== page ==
Bush Institute Event Luring Four Nobel Laureates

With the U.S. struggling to achieve annual GDP growth in the 2/2.5 percent range, the folks at Dallas’ George W. Bush Institute think we should be setting our sights a little higher over the next decade. So, in April, they’re planning to bring in four Nobel Laureates in economics, as well as the likes of Meg Whitman, Arthur Laffer, Lawrence Lindsey and Karl Rove, for a two-day conference kicking off an initiative called the 4% Project. The confab will focus on the sorts of policy changes that could bring about 4 percent real GDP growth in the U.S. on a sustainable basis.

According to James K. Glassman, executive director of the Bush Institute, the April 12-13 conference at SMU will examine why the U.S. historically has outperformed the world in economic growth, why the country’s in jeopardy of losing its leadership now, and whether it can recover to attain steady 4 percent growth by the middle of this decade. Former President George W. Bush will open the conference with remarks before a series of panel discussions and two featured addresses–one by Whitman, the former eBay CEO, and the other by Laffer, the Reagan Administration adviser and supply-side-economics guru.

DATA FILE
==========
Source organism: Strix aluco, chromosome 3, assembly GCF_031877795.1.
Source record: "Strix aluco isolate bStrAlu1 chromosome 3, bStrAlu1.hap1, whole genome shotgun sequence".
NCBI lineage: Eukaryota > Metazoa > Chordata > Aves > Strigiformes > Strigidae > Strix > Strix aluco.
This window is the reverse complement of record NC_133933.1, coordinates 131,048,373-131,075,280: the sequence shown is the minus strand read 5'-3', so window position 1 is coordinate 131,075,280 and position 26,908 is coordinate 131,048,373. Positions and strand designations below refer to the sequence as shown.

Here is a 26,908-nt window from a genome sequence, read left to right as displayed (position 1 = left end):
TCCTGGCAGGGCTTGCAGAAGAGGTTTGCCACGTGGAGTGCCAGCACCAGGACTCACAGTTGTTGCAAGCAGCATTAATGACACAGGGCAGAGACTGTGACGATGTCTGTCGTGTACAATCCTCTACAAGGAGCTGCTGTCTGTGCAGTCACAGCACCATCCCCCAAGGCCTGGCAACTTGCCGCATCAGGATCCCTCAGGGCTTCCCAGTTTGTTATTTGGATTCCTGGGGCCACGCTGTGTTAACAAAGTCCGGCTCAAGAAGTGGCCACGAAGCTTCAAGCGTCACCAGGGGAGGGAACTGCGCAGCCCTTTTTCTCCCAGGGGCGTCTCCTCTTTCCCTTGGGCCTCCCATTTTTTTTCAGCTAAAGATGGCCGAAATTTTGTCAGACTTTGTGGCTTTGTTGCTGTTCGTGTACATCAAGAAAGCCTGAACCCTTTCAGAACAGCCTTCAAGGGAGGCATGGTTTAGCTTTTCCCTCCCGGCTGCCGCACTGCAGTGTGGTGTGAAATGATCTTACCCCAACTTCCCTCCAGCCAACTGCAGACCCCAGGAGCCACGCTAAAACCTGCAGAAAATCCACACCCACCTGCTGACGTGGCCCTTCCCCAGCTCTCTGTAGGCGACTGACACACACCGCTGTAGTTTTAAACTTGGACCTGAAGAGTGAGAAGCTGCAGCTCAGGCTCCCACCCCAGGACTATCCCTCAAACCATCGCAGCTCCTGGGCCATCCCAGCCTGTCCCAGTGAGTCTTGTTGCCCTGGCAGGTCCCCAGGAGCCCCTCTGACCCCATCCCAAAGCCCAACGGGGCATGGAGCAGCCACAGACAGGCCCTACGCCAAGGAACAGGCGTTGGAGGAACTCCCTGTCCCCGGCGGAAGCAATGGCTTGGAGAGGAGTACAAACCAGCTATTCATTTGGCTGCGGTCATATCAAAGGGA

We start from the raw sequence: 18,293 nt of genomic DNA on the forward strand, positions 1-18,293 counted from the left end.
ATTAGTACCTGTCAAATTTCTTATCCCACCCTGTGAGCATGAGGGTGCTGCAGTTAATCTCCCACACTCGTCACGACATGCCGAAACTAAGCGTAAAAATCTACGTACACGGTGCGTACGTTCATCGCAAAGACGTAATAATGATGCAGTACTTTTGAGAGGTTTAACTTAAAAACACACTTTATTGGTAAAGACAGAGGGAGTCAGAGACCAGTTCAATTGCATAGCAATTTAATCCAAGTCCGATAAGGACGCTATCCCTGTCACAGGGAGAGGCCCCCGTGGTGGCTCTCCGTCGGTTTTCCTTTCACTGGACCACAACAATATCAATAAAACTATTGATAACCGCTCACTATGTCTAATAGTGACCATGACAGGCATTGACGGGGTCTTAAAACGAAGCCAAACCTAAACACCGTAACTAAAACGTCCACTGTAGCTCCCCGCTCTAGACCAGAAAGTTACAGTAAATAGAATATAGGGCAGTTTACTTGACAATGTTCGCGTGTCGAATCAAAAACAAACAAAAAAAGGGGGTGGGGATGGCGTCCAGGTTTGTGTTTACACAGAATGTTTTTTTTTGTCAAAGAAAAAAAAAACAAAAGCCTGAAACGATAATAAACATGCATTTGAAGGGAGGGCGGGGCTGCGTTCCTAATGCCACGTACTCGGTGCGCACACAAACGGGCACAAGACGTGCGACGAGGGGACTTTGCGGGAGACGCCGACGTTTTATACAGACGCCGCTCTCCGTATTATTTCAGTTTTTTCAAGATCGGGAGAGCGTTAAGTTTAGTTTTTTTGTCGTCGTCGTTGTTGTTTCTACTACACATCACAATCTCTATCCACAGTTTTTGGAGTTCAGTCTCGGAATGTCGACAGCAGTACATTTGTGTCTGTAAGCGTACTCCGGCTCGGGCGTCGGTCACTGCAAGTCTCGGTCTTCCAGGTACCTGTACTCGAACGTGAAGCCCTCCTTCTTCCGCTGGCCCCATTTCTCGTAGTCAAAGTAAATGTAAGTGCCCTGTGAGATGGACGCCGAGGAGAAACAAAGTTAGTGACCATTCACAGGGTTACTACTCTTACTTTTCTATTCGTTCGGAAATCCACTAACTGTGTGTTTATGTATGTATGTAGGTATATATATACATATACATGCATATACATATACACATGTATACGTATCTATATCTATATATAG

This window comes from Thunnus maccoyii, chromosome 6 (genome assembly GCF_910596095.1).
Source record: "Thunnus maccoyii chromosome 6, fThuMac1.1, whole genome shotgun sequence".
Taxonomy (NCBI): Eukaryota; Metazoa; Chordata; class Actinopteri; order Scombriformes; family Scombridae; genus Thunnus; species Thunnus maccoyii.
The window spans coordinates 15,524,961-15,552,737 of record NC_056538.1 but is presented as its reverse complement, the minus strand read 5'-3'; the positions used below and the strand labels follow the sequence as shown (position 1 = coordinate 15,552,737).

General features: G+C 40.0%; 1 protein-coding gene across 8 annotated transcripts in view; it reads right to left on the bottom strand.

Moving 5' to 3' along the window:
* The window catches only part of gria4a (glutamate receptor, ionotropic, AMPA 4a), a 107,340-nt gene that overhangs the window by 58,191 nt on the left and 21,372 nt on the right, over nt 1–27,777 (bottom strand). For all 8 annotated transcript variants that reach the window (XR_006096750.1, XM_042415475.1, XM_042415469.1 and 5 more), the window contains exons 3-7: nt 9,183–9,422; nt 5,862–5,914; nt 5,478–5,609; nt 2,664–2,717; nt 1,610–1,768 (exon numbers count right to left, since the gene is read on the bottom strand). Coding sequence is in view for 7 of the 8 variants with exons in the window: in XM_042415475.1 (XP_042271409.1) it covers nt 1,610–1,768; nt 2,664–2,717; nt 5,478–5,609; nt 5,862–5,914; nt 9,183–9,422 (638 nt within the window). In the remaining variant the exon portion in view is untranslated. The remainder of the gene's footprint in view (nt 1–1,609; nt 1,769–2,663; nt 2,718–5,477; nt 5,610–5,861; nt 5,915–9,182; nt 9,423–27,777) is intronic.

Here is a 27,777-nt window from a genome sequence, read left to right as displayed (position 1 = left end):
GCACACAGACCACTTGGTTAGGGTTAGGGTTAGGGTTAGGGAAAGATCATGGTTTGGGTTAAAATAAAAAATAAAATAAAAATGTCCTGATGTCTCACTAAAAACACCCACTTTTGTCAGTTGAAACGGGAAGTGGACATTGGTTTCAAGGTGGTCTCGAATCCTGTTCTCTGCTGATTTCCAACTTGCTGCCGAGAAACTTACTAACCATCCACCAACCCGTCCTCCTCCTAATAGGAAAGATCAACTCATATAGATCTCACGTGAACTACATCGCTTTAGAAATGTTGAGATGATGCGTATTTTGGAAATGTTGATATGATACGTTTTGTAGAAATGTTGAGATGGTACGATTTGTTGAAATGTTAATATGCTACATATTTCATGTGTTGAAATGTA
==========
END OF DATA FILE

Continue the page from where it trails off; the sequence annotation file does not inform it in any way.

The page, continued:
The four Nobel Laureates, who’ll appear together on one panel, are Gary Becker, Robert Lucas, Myron Scholes and Edward Prescott. Others panelists (or moderators) over the two days will include Dallas Fed president Richard Fisher, Lawrence Lindsey from W’s administration, New York City official Robert Steele, author Amity (The Forgotten Man) Shlaes, Kevin Hassett of the American Enterprise Institute, Fed historian Allan Meltzer, former Caterpillar Inc. CEO James Owens, and Kimberley Strassel of the Wall Street Journal.

About 250 attendees are expected for the event at the SMU Cox School’s Collins Center, Glassman says, and the conference will include a number of “breakout sessions” to ensure plenty of interactivity. “The U.S. economy always has slowdowns and recessions. But we’ve historically grown at 3-and-a-half percent, and we need to do that” again, Glassman adds. So the 4% Project is meant to “focus the conversation” on that “more positive, more aspirational” goal.

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